In the 1st century BC, Roman author Vitruvius wrote the only surviving architectural treatise from antiquity known to man. This founding text resumes the fundamental principles of his art in three words: usefulness, stability, beauty. Fast forward fifteen hundred years, and one of his successors, the Italian Leone Battista Alberti, took up this credo, awarding it a more humanist tone, where stability and beauty are replaced by comfort and pleasure. The founding principles of human-centric architecture existed, but to the benefit of who exactly? At that point in time, almost nobody, with the exception of the nobility and upper echelons of the clergy. Everyone else had to make do with only basic shelter, which was more likely to be a cramped and unsanitary place both to live and work. It took until the 18th century, when the Age of Enlightenment became more widely accepted, for things to move on. Enter Nicolas Ledoux, in Arc-et-Senans in the department of Doubs, eastern France. 240 years after its construction, his Royal Saltworks (Saline Royale) is a utopian manifesto, quite unique for its time, offering clean, bright and decent workers’ housing – a first step that would pave the way for others to follow, albeit several decades later. The industrial revolution spawned the mass construction of workers’ housing estates, designed specifically to house workers with a part paternalistic, part health-driven approach.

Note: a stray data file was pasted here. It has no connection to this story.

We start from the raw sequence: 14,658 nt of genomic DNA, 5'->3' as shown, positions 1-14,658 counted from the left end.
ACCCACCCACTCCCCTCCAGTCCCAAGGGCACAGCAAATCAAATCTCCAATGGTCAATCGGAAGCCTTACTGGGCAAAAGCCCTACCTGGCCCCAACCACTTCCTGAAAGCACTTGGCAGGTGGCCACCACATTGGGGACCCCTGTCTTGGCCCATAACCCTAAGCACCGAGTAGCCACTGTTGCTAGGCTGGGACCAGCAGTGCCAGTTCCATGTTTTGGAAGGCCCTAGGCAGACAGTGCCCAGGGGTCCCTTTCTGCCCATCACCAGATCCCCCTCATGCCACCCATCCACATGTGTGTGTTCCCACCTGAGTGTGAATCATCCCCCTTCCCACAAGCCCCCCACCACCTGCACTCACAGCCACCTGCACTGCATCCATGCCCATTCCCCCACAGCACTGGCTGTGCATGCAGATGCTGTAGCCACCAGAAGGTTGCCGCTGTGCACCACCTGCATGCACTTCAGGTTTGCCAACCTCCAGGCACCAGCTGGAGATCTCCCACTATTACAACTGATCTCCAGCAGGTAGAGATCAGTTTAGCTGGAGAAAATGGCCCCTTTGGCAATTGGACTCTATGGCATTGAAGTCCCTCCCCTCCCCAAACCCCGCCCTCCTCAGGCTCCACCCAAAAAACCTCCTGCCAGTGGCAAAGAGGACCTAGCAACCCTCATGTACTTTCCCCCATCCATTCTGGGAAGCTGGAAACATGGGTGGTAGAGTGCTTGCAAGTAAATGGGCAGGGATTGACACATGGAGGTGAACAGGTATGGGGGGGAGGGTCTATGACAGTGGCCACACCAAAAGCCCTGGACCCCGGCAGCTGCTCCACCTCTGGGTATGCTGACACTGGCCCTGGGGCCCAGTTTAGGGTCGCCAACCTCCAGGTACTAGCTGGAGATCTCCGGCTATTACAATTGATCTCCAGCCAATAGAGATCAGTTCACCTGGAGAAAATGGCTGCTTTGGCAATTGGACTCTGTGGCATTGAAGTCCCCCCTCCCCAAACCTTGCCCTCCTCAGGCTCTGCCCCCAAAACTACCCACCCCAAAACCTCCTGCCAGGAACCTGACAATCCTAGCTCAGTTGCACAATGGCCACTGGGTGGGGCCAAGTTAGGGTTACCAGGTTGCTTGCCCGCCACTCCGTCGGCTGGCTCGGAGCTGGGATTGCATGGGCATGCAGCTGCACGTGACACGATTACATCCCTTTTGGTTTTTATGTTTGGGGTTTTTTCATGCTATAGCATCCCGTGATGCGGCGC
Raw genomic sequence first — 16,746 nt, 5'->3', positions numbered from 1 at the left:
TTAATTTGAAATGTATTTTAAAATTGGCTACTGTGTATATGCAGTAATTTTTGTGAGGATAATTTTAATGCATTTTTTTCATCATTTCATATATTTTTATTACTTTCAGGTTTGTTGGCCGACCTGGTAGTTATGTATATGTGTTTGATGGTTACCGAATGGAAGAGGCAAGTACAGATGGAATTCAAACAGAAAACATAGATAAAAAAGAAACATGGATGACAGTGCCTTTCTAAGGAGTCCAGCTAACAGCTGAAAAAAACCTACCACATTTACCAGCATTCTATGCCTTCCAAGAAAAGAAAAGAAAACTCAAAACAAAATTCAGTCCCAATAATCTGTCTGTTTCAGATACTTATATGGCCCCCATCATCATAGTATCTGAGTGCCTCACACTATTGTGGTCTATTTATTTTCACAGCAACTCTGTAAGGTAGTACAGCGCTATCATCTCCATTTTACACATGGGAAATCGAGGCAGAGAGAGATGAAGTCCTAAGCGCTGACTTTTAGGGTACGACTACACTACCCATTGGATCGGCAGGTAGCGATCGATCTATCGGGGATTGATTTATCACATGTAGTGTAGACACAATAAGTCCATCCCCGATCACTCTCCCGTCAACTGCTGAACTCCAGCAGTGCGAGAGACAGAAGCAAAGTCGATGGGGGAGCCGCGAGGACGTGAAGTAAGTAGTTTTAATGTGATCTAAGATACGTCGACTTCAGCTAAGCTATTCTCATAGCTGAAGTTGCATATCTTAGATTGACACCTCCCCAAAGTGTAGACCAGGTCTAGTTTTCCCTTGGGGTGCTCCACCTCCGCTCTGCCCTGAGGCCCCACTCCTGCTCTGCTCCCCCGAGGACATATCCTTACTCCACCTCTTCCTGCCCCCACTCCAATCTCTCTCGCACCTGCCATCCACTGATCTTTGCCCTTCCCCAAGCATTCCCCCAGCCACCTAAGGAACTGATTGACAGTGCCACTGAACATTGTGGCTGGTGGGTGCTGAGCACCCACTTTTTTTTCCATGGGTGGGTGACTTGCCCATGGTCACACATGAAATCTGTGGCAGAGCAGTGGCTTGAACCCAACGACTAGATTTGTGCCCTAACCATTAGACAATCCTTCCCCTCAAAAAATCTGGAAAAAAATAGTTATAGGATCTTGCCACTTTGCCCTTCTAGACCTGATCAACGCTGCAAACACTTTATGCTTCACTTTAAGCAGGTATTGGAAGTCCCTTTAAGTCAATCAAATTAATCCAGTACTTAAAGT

In the early 20th century, the concept of affordable housing and the basic right to a home became a reality. But in the heart of the towns and cities, progress was slow: in 1926 in France, one-third of residents living in cities with a population in excess of 50,000 were forced to withstand overcrowded conditions, deprived of the most basic comforts. Somewhat paradoxically, it was the 1930s depression and notably the Second World War that provided the necessary catalyst. At the end of the conflict, huge swathes of France were in need of reconstruction. The French Government had no alternative but to tackle the problem head on, and in so doing initiating the boom in social housing. Built as cheaply as possible, these blocks of flats were nonetheless rigorously designed to meet residents’ needs. The notion of well-being had now made its mark on architect design briefs. Beacons of rationalism, more than 60 years after the buildings first opened, Le Corbusier’s Cité Radieuse, or Radiant City, constructed in Marseille and also in de Rézé, still perfectly embodies this seachange towards human-scale architecture. And its sense of purpose has not diminished in architectural tenders of the current day, featuring more restricted spaces to make life more interesting, communal areas, services, internal streets, schools and even a gym. In essence, miniature vertical cities burgeoning with life. And what is left of this spirit of reconstruction today? “Let’s be realistic, faced with the urgency to provide France with low-cost housing, well-being didn’t always feature during the period 1960-1990”, explains Nicola Delon, co-founding principal of Encore Heureux Architects collective. “But for a number of years now, it has been making a major comeback in housing projects, in major amenities and also among urban planners”.